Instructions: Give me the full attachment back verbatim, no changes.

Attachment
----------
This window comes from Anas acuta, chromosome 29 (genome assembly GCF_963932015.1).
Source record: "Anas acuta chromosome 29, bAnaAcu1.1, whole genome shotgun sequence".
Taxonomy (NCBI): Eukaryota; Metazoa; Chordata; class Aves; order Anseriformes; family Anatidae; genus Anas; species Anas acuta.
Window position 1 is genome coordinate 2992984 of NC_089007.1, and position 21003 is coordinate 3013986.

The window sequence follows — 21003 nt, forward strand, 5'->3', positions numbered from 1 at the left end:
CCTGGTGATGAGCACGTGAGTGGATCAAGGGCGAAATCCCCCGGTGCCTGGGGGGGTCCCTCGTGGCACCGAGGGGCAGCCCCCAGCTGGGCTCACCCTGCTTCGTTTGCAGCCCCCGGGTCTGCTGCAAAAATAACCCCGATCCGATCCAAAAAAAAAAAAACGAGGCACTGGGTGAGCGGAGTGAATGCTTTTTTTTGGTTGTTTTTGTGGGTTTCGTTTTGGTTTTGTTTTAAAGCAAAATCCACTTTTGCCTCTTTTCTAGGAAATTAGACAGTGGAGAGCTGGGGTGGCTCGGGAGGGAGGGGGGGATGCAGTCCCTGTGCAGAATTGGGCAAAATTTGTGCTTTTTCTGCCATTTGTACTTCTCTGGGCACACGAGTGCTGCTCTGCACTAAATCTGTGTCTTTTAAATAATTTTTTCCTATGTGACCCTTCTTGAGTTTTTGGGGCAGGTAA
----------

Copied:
This window comes from Anas acuta, chromosome 29 (genome assembly GCF_963932015.1).
Source record: "Anas acuta chromosome 29, bAnaAcu1.1, whole genome shotgun sequence".
Taxonomy (NCBI): Eukaryota; Metazoa; Chordata; class Aves; order Anseriformes; family Anatidae; genus Anas; species Anas acuta.
Window position 1 is genome coordinate 2992984 of NC_089007.1, and position 21003 is coordinate 3013986.

The window sequence follows — 21003 nt, forward strand, 5'->3', positions numbered from 1 at the left end:
CCTGGTGATGAGCACGTGAGTGGATCAAGGGCGAAATCCCCCGGTGCCTGGGGGGGTCCCTCGTGGCACCGAGGGGCAGCCCCCAGCTGGGCTCACCCTGCTTCGTTTGCAGCCCCCGGGTCTGCTGCAAAAATAACCCCGATCCGATCCAAAAAAAAAAAAACGAGGCACTGGGTGAGCGGAGTGAATGCTTTTTTTTGGTTGTTTTTGTGGGTTTCGTTTTGGTTTTGTTTTAAAGCAAAATCCACTTTTGCCTCTTTTCTAGGAAATTAGACAGTGGAGAGCTGGGGTGGCTCGGGAGGGAGGGGGGGATGCAGTCCCTGTGCAGAATTGGGCAAAATTTGTGCTTTTTCTGCCATTTGTACTTCTCTGGGCACACGAGTGCTGCTCTGCACTAAATCTGTGTCTTTTAAATAATTTTTTCCTATGTGACCCTTCTTGAGTTTTTGGGGCAGGTAA